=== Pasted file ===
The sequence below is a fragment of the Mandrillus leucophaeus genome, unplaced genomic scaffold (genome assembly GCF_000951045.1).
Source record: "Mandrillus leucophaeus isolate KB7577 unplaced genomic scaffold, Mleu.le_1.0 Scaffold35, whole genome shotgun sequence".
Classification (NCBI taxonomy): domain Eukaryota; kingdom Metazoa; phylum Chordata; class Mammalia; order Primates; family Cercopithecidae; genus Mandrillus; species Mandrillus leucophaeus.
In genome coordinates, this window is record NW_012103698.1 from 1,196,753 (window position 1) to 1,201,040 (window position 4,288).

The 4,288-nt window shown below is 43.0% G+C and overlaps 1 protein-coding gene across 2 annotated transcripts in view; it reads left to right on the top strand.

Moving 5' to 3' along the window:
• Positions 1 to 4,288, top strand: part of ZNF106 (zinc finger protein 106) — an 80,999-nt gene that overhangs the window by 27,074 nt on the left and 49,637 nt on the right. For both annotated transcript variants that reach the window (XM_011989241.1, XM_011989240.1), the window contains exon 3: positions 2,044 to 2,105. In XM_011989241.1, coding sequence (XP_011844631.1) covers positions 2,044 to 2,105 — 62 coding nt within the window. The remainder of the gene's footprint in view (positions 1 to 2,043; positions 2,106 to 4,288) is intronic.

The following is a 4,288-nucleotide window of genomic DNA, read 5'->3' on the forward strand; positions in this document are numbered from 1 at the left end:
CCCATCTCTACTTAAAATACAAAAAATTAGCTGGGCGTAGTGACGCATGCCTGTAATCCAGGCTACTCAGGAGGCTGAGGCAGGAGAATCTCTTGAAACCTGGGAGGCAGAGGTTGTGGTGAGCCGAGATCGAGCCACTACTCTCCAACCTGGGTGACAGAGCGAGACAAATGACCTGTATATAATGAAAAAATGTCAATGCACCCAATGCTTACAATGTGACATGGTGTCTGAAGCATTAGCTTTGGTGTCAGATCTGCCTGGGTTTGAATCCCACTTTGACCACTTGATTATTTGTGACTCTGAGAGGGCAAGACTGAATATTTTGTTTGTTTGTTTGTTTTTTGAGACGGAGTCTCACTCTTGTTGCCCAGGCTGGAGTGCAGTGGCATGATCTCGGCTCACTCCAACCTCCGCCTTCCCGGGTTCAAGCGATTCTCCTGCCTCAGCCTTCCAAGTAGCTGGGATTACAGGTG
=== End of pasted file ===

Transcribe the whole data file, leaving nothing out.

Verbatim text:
The sequence below is a fragment of the Mandrillus leucophaeus genome, unplaced genomic scaffold (genome assembly GCF_000951045.1).
Source record: "Mandrillus leucophaeus isolate KB7577 unplaced genomic scaffold, Mleu.le_1.0 Scaffold35, whole genome shotgun sequence".
Classification (NCBI taxonomy): domain Eukaryota; kingdom Metazoa; phylum Chordata; class Mammalia; order Primates; family Cercopithecidae; genus Mandrillus; species Mandrillus leucophaeus.
In genome coordinates, this window is record NW_012103698.1 from 1,196,753 (window position 1) to 1,201,040 (window position 4,288).

The 4,288-nt window shown below is 43.0% G+C and overlaps 1 protein-coding gene across 2 annotated transcripts in view; it reads left to right on the top strand.

Moving 5' to 3' along the window:
• Positions 1 to 4,288, top strand: part of ZNF106 (zinc finger protein 106) — an 80,999-nt gene that overhangs the window by 27,074 nt on the left and 49,637 nt on the right. For both annotated transcript variants that reach the window (XM_011989241.1, XM_011989240.1), the window contains exon 3: positions 2,044 to 2,105. In XM_011989241.1, coding sequence (XP_011844631.1) covers positions 2,044 to 2,105 — 62 coding nt within the window. The remainder of the gene's footprint in view (positions 1 to 2,043; positions 2,106 to 4,288) is intronic.

The following is a 4,288-nucleotide window of genomic DNA, read 5'->3' on the forward strand; positions in this document are numbered from 1 at the left end:
CCCATCTCTACTTAAAATACAAAAAATTAGCTGGGCGTAGTGACGCATGCCTGTAATCCAGGCTACTCAGGAGGCTGAGGCAGGAGAATCTCTTGAAACCTGGGAGGCAGAGGTTGTGGTGAGCCGAGATCGAGCCACTACTCTCCAACCTGGGTGACAGAGCGAGACAAATGACCTGTATATAATGAAAAAATGTCAATGCACCCAATGCTTACAATGTGACATGGTGTCTGAAGCATTAGCTTTGGTGTCAGATCTGCCTGGGTTTGAATCCCACTTTGACCACTTGATTATTTGTGACTCTGAGAGGGCAAGACTGAATATTTTGTTTGTTTGTTTGTTTTTTGAGACGGAGTCTCACTCTTGTTGCCCAGGCTGGAGTGCAGTGGCATGATCTCGGCTCACTCCAACCTCCGCCTTCCCGGGTTCAAGCGATTCTCCTGCCTCAGCCTTCCAAGTAGCTGGGATTACAGGTG